Kylie Jenner has become the youngest self-made billionaire ever at age 21, according to Forbes, after using her Instagram influence to build a lucrative makeup empire.

The make-up entrepreneur and reality television star has overtaken Mark Zuckerberg, who became the youngest self-made billionaire aged 23 in 2006.

Jenner, the half-sister of Kim Kardashian, has used her 128m followers on Instagram as a customer base, as many follow her for fashion and make-up tips.

The entrepreneur owns 100% of Kylie Cosmetics, the three-year-old beauty business that did an estimated US$360 million (NZ$529 million) in sales last year, and most of her sales are done online. Much of it is driven through social media.

She has attributed her rise up the rich list to her vast and dedicated following, telling Forbes: “It’s the power of social media.

“I had such a strong reach before I was able to start anything.”

Her first foray into the cosmetics industry was through selling her lip kits, promising her followers that they could replicate her famous pout. Now, she sells eyeshadows and eyeliners, and is broadening her range later this year.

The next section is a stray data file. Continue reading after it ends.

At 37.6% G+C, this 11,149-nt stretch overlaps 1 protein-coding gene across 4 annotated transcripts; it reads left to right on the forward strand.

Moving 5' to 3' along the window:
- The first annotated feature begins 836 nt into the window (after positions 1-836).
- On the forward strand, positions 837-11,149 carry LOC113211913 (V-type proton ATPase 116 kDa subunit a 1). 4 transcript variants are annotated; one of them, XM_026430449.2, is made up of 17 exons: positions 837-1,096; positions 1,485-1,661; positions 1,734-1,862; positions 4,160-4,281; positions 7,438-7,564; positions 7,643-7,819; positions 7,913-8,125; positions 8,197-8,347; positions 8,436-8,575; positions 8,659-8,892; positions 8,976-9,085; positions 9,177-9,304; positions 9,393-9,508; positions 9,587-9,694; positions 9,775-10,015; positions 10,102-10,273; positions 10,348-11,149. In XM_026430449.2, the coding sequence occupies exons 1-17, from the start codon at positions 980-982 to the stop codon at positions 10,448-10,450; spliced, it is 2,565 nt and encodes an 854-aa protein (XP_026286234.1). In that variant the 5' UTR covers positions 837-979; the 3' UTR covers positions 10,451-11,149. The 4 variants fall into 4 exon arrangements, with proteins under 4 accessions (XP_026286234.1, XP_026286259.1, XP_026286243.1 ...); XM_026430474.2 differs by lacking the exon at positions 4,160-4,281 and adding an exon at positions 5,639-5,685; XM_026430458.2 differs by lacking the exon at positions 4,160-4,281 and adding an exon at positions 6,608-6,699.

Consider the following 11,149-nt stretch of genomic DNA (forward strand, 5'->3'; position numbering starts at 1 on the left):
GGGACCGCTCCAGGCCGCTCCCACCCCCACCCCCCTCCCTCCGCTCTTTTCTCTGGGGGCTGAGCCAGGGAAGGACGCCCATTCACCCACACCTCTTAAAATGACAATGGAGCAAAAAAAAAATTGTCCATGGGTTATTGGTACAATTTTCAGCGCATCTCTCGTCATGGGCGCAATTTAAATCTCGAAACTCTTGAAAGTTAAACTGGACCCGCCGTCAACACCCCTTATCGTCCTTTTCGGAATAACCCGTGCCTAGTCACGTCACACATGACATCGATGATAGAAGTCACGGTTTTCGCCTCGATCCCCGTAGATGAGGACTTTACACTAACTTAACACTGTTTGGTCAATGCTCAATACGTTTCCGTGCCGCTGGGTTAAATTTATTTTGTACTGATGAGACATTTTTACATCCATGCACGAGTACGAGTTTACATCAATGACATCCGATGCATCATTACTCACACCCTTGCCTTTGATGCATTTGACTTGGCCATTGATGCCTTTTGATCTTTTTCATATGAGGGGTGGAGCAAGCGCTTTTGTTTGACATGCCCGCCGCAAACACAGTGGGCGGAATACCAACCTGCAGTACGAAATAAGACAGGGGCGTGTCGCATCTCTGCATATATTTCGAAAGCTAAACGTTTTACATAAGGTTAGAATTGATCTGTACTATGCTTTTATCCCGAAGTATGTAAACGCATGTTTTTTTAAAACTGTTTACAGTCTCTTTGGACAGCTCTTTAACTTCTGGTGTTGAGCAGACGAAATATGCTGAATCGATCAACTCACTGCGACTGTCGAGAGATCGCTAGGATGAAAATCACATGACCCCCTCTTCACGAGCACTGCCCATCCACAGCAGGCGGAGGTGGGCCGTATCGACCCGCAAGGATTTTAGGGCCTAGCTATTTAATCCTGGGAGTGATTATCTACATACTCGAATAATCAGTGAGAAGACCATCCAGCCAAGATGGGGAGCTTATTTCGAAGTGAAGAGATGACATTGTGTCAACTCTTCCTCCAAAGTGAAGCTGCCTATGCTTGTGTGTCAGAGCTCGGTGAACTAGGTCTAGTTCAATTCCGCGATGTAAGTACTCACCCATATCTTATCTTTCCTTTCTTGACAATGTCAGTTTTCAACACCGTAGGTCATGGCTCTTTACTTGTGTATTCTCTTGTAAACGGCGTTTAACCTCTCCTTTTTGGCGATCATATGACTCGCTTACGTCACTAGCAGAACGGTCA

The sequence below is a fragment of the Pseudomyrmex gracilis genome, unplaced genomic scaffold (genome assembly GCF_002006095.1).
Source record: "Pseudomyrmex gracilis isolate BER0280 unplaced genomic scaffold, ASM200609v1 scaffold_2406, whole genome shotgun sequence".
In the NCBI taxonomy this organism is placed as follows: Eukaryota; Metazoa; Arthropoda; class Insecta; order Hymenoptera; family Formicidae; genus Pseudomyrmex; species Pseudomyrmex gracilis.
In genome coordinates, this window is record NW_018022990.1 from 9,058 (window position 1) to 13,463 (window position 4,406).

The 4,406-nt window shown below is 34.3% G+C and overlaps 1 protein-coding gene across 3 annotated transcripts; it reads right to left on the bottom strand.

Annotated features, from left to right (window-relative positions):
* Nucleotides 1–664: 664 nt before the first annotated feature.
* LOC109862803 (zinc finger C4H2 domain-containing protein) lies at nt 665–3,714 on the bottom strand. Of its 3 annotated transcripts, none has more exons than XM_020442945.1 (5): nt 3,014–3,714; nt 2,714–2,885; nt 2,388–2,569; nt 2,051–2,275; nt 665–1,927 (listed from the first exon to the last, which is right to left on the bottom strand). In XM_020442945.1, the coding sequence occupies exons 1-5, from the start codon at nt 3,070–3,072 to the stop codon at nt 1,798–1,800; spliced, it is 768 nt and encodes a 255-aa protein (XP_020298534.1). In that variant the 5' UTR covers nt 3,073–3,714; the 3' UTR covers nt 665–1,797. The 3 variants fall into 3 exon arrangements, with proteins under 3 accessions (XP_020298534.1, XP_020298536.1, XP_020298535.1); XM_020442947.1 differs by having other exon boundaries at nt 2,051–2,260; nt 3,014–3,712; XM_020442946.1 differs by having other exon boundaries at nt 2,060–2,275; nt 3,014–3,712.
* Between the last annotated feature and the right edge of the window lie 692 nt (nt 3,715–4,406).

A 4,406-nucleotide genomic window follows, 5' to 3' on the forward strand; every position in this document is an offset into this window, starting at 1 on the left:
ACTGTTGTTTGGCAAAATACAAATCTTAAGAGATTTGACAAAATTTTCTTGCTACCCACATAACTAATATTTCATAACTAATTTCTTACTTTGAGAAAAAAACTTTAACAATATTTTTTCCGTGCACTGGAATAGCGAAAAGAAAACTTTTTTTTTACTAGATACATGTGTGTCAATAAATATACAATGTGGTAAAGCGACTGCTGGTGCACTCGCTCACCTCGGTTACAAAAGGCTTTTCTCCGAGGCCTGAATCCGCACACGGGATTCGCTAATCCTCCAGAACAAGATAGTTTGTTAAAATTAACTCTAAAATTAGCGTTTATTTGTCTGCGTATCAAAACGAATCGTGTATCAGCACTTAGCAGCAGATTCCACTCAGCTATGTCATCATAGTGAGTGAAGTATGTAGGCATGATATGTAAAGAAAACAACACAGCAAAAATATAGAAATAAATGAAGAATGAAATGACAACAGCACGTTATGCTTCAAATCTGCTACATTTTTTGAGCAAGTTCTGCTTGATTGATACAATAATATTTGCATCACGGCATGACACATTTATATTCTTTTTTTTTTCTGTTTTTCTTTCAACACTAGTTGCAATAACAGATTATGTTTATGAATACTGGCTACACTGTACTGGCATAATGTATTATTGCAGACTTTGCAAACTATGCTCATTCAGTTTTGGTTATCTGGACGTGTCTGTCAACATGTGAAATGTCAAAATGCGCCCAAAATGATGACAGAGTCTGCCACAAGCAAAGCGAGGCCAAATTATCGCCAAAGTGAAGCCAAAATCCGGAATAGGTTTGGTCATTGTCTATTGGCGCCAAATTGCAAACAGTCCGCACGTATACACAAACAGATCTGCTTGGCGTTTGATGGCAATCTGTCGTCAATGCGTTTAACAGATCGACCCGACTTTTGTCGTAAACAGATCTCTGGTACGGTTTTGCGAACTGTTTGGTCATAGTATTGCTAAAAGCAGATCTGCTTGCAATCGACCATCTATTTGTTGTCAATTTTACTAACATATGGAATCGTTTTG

The star also makes what is rumoured to be tens of thousands of pounds through Instagram influencing, being paid by companies to endorse their products.

Recent sponsored posts show the young woman posing with vitamins promising glossy hair, and “detox” tea, which is said to give the user a flat stomach.

Jenner was ranked at number 2,057 out of 2,153 on this year’s list. Of the total, 1,450 members are self-made.

The number of billionaires in the world is decreasing, according to the list, with 2,153 billionaires on the 2019 list, down from 2,208 in 2018. The total combined net worth of this year’s billionaires is $8.7 trillion, down from $9.1 trillion in 2018.

For the second year running, Amazon founder Jeff Bezos topped the list with a net worth of £131 billion (NZ$253 billion), with Bill Gates, who previously held the top position for a record amount of time, second with £96.5 billion (NZ$186 billion).

This article originally appeared in the Daily Telegraph.

Source: New Zealand Herald


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